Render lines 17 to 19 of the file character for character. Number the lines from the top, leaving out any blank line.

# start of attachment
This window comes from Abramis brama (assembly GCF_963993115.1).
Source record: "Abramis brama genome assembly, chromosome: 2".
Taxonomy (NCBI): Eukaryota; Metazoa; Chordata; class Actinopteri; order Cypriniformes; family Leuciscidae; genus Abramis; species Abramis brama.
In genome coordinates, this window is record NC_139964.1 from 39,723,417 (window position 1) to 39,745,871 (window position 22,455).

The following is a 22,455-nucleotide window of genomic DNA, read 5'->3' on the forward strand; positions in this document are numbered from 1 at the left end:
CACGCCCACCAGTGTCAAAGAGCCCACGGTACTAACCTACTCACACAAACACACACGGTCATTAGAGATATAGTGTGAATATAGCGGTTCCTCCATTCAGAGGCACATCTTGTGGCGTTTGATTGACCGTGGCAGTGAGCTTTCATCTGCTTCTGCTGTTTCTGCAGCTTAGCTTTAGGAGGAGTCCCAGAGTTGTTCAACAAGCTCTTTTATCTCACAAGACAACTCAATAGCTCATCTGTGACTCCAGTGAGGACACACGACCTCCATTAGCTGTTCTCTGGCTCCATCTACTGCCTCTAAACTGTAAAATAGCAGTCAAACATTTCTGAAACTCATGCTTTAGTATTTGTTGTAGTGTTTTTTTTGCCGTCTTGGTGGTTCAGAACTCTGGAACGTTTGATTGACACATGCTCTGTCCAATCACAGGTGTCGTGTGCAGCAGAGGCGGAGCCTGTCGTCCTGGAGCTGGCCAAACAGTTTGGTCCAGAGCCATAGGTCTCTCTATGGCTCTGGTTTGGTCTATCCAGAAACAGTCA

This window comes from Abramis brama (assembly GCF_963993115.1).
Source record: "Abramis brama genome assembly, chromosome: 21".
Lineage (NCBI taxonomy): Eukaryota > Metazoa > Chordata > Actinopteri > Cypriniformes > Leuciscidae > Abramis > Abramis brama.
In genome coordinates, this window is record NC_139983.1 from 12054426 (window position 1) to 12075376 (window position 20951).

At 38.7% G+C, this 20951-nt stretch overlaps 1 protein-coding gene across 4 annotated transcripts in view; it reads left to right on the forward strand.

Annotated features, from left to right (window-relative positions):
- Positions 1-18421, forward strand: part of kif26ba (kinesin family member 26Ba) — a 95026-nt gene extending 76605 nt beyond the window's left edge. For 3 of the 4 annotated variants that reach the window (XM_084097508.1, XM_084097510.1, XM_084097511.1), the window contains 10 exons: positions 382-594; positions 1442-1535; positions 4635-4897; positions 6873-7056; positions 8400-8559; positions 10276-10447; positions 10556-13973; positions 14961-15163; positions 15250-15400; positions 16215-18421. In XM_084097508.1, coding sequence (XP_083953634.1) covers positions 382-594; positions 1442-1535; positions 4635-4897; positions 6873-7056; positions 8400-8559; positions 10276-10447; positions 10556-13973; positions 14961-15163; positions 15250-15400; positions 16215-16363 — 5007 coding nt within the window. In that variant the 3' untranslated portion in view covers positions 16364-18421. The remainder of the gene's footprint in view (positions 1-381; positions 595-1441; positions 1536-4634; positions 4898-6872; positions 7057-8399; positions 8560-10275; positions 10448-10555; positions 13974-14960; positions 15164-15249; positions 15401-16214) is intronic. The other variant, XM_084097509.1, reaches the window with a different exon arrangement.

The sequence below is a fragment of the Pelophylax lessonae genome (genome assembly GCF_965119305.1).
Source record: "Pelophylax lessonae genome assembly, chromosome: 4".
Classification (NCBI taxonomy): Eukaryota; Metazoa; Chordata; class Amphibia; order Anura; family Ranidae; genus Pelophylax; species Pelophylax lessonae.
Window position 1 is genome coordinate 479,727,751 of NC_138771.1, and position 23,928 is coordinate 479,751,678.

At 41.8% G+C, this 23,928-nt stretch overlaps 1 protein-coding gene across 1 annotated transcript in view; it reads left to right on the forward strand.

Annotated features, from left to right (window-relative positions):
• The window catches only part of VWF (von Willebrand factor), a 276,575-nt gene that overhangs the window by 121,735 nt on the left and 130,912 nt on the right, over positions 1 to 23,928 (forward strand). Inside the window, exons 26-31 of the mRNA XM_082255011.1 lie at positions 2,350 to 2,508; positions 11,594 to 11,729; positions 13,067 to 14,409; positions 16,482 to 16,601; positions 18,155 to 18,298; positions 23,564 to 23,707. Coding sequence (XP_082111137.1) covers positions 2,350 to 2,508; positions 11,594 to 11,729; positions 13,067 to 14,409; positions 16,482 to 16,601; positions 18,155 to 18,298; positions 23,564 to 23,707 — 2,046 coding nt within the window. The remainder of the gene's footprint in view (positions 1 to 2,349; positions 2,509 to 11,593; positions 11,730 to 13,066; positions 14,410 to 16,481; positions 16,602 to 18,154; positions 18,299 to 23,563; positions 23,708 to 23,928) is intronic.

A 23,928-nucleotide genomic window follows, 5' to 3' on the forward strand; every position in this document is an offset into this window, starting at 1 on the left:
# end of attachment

Window position 1 is genome coordinate 479,727,751 of NC_138771.1, and position 23,928 is coordinate 479,751,678.

At 41.8% G+C, this 23,928-nt stretch overlaps 1 protein-coding gene across 1 annotated transcript in view; it reads left to right on the forward strand.

Annotated features, from left to right (window-relative positions):